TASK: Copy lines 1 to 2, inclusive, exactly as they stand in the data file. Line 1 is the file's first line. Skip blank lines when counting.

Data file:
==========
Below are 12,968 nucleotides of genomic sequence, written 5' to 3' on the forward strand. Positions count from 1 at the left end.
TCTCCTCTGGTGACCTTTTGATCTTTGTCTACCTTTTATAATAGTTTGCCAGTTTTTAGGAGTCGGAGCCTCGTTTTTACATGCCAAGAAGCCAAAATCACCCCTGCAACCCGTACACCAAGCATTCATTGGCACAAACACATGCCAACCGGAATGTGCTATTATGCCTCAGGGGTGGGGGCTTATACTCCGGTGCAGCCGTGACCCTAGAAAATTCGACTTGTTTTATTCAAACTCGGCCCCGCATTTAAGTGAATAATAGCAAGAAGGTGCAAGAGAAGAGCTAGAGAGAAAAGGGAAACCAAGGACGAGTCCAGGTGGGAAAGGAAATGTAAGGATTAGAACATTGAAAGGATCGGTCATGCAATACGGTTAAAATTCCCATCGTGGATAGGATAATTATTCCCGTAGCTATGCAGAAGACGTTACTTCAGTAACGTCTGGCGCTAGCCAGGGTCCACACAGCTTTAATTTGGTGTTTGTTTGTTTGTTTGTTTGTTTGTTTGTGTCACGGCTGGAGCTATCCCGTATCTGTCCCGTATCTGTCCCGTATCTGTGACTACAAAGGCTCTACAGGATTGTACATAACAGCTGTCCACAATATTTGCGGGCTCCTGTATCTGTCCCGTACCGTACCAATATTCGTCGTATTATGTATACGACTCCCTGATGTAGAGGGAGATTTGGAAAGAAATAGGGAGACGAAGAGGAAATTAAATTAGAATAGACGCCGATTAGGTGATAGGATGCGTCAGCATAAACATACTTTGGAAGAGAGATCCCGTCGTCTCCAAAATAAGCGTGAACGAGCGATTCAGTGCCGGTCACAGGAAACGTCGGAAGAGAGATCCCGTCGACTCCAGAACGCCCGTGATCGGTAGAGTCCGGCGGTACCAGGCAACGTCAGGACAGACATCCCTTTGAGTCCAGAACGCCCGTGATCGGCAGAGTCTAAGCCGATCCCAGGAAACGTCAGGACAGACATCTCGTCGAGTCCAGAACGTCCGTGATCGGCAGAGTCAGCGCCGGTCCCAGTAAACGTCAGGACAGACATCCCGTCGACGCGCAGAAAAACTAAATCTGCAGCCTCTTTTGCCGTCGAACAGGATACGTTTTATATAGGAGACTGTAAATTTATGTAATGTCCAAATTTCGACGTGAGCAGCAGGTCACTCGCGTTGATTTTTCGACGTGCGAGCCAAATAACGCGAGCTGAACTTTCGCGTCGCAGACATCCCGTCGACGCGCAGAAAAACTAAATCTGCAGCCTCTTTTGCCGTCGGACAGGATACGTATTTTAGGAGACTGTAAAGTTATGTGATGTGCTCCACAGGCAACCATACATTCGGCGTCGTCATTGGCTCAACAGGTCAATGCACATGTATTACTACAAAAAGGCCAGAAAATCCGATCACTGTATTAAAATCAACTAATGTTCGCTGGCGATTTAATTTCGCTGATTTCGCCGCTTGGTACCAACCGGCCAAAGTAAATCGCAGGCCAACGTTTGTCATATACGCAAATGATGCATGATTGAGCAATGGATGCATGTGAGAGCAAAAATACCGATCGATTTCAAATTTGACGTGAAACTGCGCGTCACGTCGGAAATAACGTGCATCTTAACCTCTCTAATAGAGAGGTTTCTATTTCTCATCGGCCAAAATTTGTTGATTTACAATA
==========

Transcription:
Below are 12,968 nucleotides of genomic sequence, written 5' to 3' on the forward strand. Positions count from 1 at the left end.
TCTCCTCTGGTGACCTTTTGATCTTTGTCTACCTTTTATAATAGTTTGCCAGTTTTTAGGAGTCGGAGCCTCGTTTTTACATGCCAAGAAGCCAAAATCACCCCTGCAACCCGTACACCAAGCATTCATTGGCACAAACACATGCCAACCGGAATGTGCTATTATGCCTCAGGGGTGGGGGCTTATACTCCGGTGCAGCCGTGACCCTAGAAAATTCGACTTGTTTTATTCAAACTCGGCCCCGCATTTAAGTGAATAATAGCAAGAAGGTGCAAGAGAAGAGCTAGAGAGAAAAGGGAAACCAAGGACGAGTCCAGGTGGGAAAGGAAATGTAAGGATTAGAACATTGAAAGGATCGGTCATGCAATACGGTTAAAATTCCCATCGTGGATAGGATAATTATTCCCGTAGCTATGCAGAAGACGTTACTTCAGTAACGTCTGGCGCTAGCCAGGGTCCACACAGCTTTAATTTGGTGTTTGTTTGTTTGTTTGTTTGTTTGTTTGTGTCACGGCTGGAGCTATCCCGTATCTGTCCCGTATCTGTCCCGTATCTGTGACTACAAAGGCTCTACAGGATTGTACATAACAGCTGTCCACAATATTTGCGGGCTCCTGTATCTGTCCCGTACCGTACCAATATTCGTCGTATTATGTATACGACTCCCTGATGTAGAGGGAGATTTGGAAAGAAATAGGGAGACGAAGAGGAAATTAAATTAGAATAGACGCCGATTAGGTGATAGGATGCGTCAGCATAAACATACTTTGGAAGAGAGATCCCGTCGTCTCCAAAATAAGCGTGAACGAGCGATTCAGTGCCGGTCACAGGAAACGTCGGAAGAGAGATCCCGTCGACTCCAGAACGCCCGTGATCGGTAGAGTCCGGCGGTACCAGGCAACGTCAGGACAGACATCCCTTTGAGTCCAGAACGCCCGTGATCGGCAGAGTCTAAGCCGATCCCAGGAAACGTCAGGACAGACATCTCGTCGAGTCCAGAACGTCCGTGATCGGCAGAGTCAGCGCCGGTCCCAGTAAACGTCAGGACAGACATCCCGTCGACGCGCAGAAAAACTAAATCTGCAGCCTCTTTTGCCGTCGAACAGGATACGTTTTATATAGGAGACTGTAAATTTATGTAATGTCCAAATTTCGACGTGAGCAGCAGGTCACTCGCGTTGATTTTTCGACGTGCGAGCCAAATAACGCGAGCTGAACTTTCGCGTCGCAGACATCCCGTCGACGCGCAGAAAAACTAAATCTGCAGCCTCTTTTGCCGTCGGACAGGATACGTATTTTAGGAGACTGTAAAGTTATGTGATGTGCTCCACAGGCAACCATACATTCGGCGTCGTCATTGGCTCAACAGGTCAATGCACATGTATTACTACAAAAAGGCCAGAAAATCCGATCACTGTATTAAAATCAACTAATGTTCGCTGGCGATTTAATTTCGCTGATTTCGCCGCTTGGTACCAACCGGCCAAAGTAAATCGCAGGCCAACGTTTGTCATATACGCAAATGATGCATGATTGAGCAATGGATGCATGTGAGAGCAAAAATACCGATCGATTTCAAATTTGACGTGAAACTGCGCGTCACGTCGGAAATAACGTGCATCTTAACCTCTCTAATAGAGAGGTTTCTATTTCTCATCGGCCAAAATTTGTTGATTTACAATA